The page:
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Dwiel

general format for a map

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What are some of the common ways for storing the data for a map of a 3D game? I have created my own, but Im sure there are probobly better ways of doing it. My way is: ObjectTyp name{ property property ... property } etc... Is this the way to do it? By just having different types of objects that the engine loads from the file? I then have object types of: Wall, Floor, Textures, AllocInfo, etc Just wondering what the standard is or what you have foun usefull thanx a lot ahead tazzel3d ~ dwiel

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Guest Anonymous Poster
if you''re talking a 3d game like Quake, then the "standard" way is a Binary Space Partitioning Tree. Since Quake, this has been the standard adopted by id, and almost all other companies which have produced firstperson 3d games.
Basically the BSP divides up the geometry of the world, into a binary tree structure.
There is heaps of info on this around the net etc.

You can do it your way, but does it provide an efficient way to tell if part of the level isn''t visible and therefore doesn''t need to be drawn?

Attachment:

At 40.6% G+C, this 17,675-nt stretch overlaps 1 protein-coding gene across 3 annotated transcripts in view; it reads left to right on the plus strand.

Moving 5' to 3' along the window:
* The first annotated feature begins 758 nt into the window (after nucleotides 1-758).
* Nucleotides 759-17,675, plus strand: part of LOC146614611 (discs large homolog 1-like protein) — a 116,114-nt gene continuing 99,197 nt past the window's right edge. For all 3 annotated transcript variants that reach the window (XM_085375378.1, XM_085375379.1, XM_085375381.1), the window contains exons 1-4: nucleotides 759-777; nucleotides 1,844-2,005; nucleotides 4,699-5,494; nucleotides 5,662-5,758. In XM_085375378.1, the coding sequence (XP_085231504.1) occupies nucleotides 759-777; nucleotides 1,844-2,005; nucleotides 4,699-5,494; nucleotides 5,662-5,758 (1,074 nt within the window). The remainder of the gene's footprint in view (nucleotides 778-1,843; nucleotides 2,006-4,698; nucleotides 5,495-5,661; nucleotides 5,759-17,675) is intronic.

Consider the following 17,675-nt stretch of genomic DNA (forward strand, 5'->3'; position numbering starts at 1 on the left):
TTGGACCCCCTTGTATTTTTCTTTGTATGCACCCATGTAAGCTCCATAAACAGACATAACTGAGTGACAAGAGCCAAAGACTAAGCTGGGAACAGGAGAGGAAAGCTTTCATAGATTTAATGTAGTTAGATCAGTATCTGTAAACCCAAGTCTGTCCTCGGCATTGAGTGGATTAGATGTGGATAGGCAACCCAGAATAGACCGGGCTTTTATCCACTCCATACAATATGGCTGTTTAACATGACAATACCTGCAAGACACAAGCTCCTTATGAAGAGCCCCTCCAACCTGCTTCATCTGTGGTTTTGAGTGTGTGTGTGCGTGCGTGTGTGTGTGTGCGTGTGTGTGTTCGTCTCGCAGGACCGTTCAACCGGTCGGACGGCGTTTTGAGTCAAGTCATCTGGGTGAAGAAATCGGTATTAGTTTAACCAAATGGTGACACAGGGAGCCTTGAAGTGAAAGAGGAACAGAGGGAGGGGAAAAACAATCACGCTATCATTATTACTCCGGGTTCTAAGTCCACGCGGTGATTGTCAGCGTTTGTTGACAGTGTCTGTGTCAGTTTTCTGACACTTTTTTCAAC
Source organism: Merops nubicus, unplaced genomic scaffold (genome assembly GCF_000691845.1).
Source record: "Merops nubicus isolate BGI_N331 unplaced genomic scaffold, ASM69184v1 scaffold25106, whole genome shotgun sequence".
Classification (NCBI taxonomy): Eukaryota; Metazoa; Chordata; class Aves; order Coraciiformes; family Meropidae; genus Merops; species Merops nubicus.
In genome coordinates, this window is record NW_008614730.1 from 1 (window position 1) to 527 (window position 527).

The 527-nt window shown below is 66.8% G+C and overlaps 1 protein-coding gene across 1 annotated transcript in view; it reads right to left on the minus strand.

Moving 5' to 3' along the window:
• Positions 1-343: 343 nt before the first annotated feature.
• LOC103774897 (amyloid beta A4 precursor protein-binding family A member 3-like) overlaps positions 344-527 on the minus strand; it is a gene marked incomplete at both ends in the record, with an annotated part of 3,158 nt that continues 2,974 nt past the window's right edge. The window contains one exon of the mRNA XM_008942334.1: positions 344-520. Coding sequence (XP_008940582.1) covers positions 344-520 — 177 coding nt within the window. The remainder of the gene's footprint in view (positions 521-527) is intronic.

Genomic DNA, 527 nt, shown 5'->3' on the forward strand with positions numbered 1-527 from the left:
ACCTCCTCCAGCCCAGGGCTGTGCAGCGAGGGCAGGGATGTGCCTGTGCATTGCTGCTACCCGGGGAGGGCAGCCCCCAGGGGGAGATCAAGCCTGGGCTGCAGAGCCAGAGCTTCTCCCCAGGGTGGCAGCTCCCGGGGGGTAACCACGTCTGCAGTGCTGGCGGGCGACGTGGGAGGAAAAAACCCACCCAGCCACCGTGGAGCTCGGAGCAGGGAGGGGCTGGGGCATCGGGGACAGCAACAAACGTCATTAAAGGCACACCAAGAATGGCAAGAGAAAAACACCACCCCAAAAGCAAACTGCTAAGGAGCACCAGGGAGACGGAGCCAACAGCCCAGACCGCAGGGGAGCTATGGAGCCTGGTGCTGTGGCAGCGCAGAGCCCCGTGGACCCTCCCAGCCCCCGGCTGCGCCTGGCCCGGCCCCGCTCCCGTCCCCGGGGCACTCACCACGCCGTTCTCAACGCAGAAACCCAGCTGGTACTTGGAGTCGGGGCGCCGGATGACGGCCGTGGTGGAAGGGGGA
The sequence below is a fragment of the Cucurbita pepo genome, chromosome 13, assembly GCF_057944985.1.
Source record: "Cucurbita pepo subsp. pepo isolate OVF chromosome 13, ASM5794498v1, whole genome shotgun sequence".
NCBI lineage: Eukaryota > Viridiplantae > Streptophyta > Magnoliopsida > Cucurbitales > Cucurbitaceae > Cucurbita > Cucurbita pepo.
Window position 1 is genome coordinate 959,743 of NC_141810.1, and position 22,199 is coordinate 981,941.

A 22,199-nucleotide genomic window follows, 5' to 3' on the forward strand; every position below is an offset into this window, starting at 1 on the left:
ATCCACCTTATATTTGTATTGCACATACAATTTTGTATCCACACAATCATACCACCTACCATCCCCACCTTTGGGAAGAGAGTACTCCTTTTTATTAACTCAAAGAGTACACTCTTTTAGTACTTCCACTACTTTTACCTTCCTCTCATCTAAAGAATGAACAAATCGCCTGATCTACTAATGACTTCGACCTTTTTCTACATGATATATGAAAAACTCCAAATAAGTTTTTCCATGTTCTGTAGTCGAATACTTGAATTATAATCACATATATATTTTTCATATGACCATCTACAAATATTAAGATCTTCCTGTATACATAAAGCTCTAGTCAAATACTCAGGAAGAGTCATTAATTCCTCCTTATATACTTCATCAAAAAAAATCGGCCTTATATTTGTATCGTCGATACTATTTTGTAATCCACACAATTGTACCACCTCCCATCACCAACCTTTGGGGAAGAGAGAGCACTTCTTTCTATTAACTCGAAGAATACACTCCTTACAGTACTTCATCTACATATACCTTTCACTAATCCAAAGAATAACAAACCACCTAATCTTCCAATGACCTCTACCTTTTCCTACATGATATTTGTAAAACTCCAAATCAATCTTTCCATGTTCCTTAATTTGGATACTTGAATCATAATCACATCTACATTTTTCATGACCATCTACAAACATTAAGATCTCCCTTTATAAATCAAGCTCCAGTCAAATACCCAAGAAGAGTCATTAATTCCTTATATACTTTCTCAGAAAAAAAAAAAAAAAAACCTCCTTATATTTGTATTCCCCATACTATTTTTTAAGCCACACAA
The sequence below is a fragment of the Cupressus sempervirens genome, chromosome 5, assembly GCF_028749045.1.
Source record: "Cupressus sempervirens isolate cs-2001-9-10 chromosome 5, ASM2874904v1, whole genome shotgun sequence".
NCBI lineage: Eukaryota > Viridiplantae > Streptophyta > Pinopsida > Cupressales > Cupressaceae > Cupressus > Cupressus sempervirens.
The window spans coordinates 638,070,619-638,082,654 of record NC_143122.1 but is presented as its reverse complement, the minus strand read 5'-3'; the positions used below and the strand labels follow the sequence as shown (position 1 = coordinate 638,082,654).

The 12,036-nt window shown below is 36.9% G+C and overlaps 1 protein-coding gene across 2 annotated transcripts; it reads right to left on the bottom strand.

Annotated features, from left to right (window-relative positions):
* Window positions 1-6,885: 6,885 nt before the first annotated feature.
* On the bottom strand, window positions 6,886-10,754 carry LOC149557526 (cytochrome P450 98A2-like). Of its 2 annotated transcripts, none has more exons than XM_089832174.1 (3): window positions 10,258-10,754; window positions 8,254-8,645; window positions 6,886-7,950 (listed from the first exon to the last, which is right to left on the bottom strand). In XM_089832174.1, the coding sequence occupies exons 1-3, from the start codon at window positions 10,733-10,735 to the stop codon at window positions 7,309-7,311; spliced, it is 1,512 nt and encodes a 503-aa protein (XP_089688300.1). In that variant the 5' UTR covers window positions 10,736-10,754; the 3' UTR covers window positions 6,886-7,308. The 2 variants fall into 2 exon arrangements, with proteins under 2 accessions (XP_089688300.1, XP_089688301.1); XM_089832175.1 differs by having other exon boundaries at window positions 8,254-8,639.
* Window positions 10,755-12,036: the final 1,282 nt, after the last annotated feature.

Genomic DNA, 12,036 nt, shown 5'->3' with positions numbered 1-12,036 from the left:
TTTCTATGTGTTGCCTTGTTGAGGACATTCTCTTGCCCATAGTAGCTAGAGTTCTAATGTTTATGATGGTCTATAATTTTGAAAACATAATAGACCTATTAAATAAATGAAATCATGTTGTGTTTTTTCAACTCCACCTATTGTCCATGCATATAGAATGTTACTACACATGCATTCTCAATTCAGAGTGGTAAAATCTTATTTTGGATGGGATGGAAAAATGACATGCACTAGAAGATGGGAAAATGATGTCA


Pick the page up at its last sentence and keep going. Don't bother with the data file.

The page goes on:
A BSP Tree, used with the Potentially Visible Set technique (also heavily used and perhaps developed by id software) allows you to only draw what the player can potentially see each frame. This is what you want in a 3d game.

Of course, if you are writing a game in which the player can''t move around and they will see exactly the same thing each frame, then what I''ve told you is not applicable.

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1) If I am going to use a BSP tree, why cant I just have the tree be a seperate file with references to the polys that are in each node? Or should I have have the actually poly data inside the node of the tree file?
2) I was going to try to do a Portal type system to not show what the player wont see, and through my vision of what the world will be like, there should should be very little overdraw. Should I still use a BSP tree? I didnt really think it would help my situation where each room or hallway or whatever is fairly empty.

Thanx for the help

Tazzel3d ~ Dwiel

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